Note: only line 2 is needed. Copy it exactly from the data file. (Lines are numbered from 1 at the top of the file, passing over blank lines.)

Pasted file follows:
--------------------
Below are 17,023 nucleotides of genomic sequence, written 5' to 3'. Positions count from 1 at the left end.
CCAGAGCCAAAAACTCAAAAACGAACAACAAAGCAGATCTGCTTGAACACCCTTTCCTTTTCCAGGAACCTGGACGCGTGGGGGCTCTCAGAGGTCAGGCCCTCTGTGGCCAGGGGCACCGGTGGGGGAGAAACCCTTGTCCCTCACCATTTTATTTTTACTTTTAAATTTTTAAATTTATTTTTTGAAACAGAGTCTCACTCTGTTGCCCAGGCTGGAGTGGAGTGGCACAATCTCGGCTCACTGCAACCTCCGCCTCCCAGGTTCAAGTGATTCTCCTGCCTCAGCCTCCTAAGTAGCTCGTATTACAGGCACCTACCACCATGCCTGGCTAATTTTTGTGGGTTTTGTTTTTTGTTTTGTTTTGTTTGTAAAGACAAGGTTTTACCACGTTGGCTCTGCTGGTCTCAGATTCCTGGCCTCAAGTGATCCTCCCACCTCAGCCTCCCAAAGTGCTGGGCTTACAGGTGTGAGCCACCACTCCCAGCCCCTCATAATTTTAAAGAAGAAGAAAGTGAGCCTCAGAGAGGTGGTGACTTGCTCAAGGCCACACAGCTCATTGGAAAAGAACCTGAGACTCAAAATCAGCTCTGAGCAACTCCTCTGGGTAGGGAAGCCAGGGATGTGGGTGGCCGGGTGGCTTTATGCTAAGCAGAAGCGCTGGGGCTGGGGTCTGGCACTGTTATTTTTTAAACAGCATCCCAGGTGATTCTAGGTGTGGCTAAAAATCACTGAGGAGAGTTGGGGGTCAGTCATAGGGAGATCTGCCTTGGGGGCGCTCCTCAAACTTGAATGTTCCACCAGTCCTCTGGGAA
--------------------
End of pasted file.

CCAGAGCCAAAAACTCAAAAACGAACAACAAAGCAGATCTGCTTGAACACCCTTTCCTTTTCCAGGAACCTGGACGCGTGGGGGCTCTCAGAGGTCAGGCCCTCTGTGGCCAGGGGCACCGGTGGGGGAGAAACCCTTGTCCCTCACCATTTTATTTTTACTTTTAAATTTTTAAATTTATTTTTTGAAACAGAGTCTCACTCTGTTGCCCAGGCTGGAGTGGAGTGGCACAATCTCGGCTCACTGCAACCTCCGCCTCCCAGGTTCAAGTGATTCTCCTGCCTCAGCCTCCTAAGTAGCTCGTATTACAGGCACCTACCACCATGCCTGGCTAATTTTTGTGGGTTTTGTTTTTTGTTTTGTTTTGTTTGTAAAGACAAGGTTTTACCACGTTGGCTCTGCTGGTCTCAGATTCCTGGCCTCAAGTGATCCTCCCACCTCAGCCTCCCAAAGTGCTGGGCTTACAGGTGTGAGCCACCACTCCCAGCCCCTCATAATTTTAAAGAAGAAGAAAGTGAGCCTCAGAGAGGTGGTGACTTGCTCAAGGCCACACAGCTCATTGGAAAAGAACCTGAGACTCAAAATCAGCTCTGAGCAACTCCTCTGGGTAGGGAAGCCAGGGATGTGGGTGGCCGGGTGGCTTTATGCTAAGCAGAAGCGCTGGGGCTGGGGTCTGGCACTGTTATTTTTTAAACAGCATCCCAGGTGATTCTAGGTGTGGCTAAAAATCACTGAGGAGAGTTGGGGGTCAGTCATAGGGAGATCTGCCTTGGGGGCGCTCCTCAAACTTGAATGTTCCACCAGTCCTCTGGGAA